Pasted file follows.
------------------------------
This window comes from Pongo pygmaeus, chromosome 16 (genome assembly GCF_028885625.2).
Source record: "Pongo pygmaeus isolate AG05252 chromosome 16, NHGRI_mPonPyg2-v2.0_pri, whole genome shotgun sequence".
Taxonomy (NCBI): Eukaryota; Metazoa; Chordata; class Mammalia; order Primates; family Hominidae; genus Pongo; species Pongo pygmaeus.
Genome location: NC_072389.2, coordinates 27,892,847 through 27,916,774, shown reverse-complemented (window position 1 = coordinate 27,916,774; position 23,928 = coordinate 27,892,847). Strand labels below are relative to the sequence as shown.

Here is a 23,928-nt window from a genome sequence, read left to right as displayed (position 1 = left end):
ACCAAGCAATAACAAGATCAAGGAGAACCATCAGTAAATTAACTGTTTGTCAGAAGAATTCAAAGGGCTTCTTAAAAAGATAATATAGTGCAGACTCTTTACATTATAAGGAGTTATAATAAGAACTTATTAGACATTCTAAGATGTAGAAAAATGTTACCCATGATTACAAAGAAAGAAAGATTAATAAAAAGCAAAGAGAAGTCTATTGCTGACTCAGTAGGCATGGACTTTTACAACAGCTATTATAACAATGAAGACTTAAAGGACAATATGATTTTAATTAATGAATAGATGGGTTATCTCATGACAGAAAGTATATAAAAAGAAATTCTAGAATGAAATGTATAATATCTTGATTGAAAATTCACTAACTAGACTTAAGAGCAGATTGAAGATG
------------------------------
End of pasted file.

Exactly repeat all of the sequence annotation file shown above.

This window comes from Pongo pygmaeus, chromosome 16 (genome assembly GCF_028885625.2).
Source record: "Pongo pygmaeus isolate AG05252 chromosome 16, NHGRI_mPonPyg2-v2.0_pri, whole genome shotgun sequence".
Taxonomy (NCBI): Eukaryota; Metazoa; Chordata; class Mammalia; order Primates; family Hominidae; genus Pongo; species Pongo pygmaeus.
Genome location: NC_072389.2, coordinates 27,892,847 through 27,916,774, shown reverse-complemented (window position 1 = coordinate 27,916,774; position 23,928 = coordinate 27,892,847). Strand labels below are relative to the sequence as shown.

Here is a 23,928-nt window from a genome sequence, read left to right as displayed (position 1 = left end):
ACCAAGCAATAACAAGATCAAGGAGAACCATCAGTAAATTAACTGTTTGTCAGAAGAATTCAAAGGGCTTCTTAAAAAGATAATATAGTGCAGACTCTTTACATTATAAGGAGTTATAATAAGAACTTATTAGACATTCTAAGATGTAGAAAAATGTTACCCATGATTACAAAGAAAGAAAGATTAATAAAAAGCAAAGAGAAGTCTATTGCTGACTCAGTAGGCATGGACTTTTACAACAGCTATTATAACAATGAAGACTTAAAGGACAATATGATTTTAATTAATGAATAGATGGGTTATCTCATGACAGAAAGTATATAAAAAGAAATTCTAGAATGAAATGTATAATATCTTGATTGAAAATTCACTAACTAGACTTAAGAGCAGATTGAAGATG